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Dear U.S. and Iran, welcome back to diplomacy

I would like to take a moment to celebrate this historic feat despite all the comments of shock from various sides

Octavia Nasr

Published: Updated:

There are times when measuring success does not necessarily involve using the terms “winners” and “losers.” This time is now and the opportunity is so rare that it cannot be wasted on pointing fingers or trying to score highs or lows.

Iran has a new leadership that speaks a language everyone can understand and the U.S. has a leadership that propagates a message to the world very different from the divisive and alienating context of, “You’re either with us or against us.”

A deal was struck between Iran and the west allowing Iran to halt and even roll back some of its nuclear enrichment and pursuing a peaceful nuclear agenda that is much more transparent and verifiable than what the previous leadership was touting and threatening with. In return, the West won’t impose new tougher sanctions and will ease some of its current economic sanctions offering a rare opportunity for relations that have been dead for decades.

I, for one, would like to take a moment to celebrate this historic feat despite all the comments of shock, dismay, blame, and threats, from various sides.

The loud voices of criticism are mainly disappointed either because no one has asked them their opinion in the first place. Or, because their opinions were ignored or not taken into consideration while the deal was being struck in the utmost sensitivity, even secrecy, it deserves.

Under the fresh presidency of Hassan Rowhani, Iran and its Mullahs understood the importance of reaching a deal before Obama’s turn ends

Octavia Nasr

For years, Israeli Prime Minister Benjamin Netanyahu, has tried helplessly to change President Barack Obama’s position on handling Iran. He tried threatening, he attempted logical persuasion, and he played the fear card to no avail (remember his childish timed bomb drawing presentation at the U.N.?) He, not all of Israel, is intent on bombing Iran to prevent it from reaching its nuclear ambitions. He wanted the U.S. to front his efforts and Obama’s response was never in favor of his bloody plans.

While Netanyahu’s “Historic Mistake” comment is reverberating across Israel and the world, his country’s financial markets have joined their global counterparts in a sigh of relief and a welcome exhilaration with a significant drop in oil prices.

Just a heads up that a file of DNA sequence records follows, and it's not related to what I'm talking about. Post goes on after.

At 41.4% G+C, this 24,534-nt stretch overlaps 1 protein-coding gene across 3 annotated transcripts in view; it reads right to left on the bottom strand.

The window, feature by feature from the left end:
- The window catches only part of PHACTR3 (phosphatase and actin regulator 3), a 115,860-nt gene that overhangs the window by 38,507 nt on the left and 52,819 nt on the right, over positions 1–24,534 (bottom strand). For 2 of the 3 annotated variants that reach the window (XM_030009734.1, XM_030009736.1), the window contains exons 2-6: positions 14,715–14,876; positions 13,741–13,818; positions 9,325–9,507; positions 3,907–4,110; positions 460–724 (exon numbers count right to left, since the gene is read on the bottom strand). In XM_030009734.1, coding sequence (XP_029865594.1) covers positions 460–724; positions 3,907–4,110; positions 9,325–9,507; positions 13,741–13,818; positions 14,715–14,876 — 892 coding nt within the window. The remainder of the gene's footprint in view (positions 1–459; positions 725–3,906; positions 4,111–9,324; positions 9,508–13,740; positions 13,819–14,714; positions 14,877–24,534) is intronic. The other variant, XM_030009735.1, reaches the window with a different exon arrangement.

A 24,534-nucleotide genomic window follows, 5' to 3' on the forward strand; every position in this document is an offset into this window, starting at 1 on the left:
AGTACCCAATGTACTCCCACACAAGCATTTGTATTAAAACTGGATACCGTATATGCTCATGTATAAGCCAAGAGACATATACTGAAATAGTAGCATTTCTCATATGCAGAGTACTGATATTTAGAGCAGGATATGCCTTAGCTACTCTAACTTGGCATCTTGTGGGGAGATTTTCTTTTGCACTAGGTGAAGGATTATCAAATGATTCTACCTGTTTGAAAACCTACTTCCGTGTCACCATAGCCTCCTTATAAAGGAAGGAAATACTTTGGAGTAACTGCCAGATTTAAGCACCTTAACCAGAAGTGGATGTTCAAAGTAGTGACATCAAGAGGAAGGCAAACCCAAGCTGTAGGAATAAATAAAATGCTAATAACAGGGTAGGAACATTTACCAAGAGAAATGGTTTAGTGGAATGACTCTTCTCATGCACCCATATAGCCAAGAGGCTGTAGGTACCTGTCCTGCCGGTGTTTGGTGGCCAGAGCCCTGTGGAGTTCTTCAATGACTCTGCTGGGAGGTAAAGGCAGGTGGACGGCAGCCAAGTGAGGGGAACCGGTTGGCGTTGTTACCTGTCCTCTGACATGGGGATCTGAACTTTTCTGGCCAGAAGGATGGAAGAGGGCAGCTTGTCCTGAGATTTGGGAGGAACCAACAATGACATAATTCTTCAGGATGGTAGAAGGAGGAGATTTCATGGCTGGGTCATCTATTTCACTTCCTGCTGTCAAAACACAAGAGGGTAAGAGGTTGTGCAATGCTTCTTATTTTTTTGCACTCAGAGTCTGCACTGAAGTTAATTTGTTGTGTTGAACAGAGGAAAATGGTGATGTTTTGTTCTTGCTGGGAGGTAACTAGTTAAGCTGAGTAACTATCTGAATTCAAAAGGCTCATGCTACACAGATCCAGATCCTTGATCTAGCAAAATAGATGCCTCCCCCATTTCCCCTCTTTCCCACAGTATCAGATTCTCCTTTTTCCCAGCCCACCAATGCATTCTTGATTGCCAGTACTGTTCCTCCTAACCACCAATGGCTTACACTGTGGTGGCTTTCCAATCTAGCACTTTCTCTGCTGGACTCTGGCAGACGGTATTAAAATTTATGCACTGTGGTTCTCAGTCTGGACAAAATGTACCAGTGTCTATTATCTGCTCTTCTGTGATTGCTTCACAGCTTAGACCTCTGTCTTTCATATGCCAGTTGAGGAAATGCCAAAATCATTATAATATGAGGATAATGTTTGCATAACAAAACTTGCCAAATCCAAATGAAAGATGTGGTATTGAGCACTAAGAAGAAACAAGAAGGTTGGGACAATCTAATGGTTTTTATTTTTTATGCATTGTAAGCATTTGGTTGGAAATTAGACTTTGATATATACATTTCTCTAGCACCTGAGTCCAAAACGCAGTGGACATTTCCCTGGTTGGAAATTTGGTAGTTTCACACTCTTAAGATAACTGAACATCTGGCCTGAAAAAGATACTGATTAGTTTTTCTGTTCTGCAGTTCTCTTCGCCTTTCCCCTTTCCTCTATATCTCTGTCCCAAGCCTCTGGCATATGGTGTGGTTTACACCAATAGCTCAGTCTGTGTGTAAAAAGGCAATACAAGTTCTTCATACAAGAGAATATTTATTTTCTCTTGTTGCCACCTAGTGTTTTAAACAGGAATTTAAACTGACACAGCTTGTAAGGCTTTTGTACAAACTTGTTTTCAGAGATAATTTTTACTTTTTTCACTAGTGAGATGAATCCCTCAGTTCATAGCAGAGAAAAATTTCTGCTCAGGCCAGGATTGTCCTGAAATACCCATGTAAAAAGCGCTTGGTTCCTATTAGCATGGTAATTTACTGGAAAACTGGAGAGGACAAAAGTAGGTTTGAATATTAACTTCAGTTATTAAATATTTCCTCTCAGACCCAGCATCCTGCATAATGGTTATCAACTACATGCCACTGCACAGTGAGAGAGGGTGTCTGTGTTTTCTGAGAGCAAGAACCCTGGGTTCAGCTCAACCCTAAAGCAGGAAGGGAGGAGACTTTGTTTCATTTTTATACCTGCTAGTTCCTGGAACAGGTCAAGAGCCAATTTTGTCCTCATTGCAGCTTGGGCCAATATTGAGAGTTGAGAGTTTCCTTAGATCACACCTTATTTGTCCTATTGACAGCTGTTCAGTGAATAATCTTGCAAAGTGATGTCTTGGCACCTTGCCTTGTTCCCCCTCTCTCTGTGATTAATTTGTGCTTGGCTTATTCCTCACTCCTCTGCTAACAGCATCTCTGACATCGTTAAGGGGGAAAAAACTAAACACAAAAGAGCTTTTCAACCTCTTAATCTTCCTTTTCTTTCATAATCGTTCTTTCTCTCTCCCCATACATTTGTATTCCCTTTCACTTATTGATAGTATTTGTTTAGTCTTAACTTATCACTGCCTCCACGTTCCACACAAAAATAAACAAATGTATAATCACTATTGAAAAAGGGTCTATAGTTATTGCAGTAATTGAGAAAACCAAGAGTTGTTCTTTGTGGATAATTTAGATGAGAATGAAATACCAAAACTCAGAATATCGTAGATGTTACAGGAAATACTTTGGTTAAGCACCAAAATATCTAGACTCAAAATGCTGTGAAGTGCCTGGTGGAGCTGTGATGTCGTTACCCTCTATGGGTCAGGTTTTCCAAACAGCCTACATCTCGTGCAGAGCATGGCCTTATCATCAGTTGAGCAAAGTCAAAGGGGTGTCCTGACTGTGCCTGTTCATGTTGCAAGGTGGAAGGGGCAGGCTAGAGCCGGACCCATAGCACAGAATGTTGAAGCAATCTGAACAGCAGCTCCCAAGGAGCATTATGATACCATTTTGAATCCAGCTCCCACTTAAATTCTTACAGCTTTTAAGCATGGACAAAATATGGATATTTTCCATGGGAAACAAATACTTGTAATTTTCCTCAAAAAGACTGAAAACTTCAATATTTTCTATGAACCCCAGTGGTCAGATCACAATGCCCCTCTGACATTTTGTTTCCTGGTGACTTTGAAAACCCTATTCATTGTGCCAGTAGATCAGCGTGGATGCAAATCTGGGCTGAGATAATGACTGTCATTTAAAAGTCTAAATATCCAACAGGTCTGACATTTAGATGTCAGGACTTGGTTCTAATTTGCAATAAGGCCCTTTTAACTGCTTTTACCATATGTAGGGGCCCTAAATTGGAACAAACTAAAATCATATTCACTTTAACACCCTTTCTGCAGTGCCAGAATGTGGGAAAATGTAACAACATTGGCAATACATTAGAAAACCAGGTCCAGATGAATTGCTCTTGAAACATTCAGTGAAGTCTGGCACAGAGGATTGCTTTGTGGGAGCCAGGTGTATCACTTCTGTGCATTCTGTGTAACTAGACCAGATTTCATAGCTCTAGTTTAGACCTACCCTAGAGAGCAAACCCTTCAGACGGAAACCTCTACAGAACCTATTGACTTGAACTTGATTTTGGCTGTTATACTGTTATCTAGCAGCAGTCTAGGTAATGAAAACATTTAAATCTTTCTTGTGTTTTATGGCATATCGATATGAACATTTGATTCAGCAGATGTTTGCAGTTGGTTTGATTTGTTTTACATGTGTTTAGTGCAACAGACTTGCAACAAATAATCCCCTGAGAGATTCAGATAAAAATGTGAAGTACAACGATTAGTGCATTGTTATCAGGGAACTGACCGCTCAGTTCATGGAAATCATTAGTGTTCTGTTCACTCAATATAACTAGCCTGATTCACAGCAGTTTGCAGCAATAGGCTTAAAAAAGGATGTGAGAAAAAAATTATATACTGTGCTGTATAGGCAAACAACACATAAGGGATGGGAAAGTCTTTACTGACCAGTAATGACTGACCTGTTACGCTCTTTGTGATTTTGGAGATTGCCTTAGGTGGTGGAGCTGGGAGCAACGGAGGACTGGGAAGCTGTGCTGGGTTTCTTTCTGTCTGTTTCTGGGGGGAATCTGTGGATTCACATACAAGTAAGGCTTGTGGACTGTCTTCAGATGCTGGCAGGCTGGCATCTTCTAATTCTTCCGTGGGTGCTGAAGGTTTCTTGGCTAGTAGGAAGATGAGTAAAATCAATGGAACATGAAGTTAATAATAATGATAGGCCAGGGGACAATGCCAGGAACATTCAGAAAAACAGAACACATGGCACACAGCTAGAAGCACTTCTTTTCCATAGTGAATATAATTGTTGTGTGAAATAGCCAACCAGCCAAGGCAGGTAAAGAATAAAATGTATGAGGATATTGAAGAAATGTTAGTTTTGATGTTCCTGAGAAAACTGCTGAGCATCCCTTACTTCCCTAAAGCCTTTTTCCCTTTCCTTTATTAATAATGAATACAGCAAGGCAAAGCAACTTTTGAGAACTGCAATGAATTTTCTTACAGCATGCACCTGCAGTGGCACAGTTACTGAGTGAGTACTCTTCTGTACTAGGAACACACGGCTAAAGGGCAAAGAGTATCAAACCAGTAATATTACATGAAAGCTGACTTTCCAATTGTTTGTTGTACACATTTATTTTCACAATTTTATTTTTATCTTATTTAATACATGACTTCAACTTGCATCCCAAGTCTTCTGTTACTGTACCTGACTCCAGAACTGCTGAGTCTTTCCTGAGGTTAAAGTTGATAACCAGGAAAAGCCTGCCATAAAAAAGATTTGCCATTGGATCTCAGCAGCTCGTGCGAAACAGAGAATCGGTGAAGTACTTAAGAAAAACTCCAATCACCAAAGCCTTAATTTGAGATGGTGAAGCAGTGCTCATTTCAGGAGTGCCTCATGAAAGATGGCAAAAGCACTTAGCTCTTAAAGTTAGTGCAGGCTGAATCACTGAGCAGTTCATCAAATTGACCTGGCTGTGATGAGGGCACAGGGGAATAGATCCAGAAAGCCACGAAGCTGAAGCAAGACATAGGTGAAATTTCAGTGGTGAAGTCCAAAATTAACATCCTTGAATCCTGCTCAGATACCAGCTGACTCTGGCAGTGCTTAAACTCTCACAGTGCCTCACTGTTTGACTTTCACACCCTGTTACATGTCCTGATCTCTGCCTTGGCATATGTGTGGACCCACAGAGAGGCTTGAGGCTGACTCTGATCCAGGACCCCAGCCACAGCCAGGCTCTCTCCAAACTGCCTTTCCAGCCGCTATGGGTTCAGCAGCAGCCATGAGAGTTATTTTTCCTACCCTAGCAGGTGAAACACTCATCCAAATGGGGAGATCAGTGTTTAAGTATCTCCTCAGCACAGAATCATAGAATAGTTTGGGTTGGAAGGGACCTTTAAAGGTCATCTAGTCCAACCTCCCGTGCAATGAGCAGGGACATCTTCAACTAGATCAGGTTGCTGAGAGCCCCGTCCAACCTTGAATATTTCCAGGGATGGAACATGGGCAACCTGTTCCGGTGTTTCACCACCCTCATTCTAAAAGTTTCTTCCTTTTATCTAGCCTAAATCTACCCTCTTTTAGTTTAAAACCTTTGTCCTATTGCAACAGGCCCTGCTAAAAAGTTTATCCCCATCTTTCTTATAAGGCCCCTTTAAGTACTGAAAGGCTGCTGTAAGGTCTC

Under the fresh presidency of Hassan Rowhani, Iran and its Mullahs understood the importance of reaching a deal before Obama’s turn ends. This is where the attention should be. If this deal succeeds, all Israel will need is a change of leadership from an extreme un-relenting Netanyahu to a true diplomat who understands the realities on the ground and has the tact to find solutions through diplomacy rather than pursuing further escalation through fear and intimidation.

Across the Middle East, this historic moment is a test of leadership, vision and commitment to the future. In the midst of a desperate turmoil a new hope is born. Now the hard work begins to help it see the light and grow from there.

This article was first published in al-Nahar on Nov. 26. 2013.

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Multi-award-winning journalist Octavia Nasr served as CNN’s senior editor of Middle Eastern affairs, and is regarded as one of the pioneers of the use of social media in traditional media. She moved to CNN in 1990, but was dismissed in 2010 after tweeting her sorrow at the death of Hezbollah’s Mohammed Fadlallah. Nasr now runs her own firm, Bridges Media Consulting, whose main aim is to help companies better leverage the use of social networks.

Disclaimer: Views expressed by writers in this section are their own and do not reflect Al Arabiya English's point-of-view.
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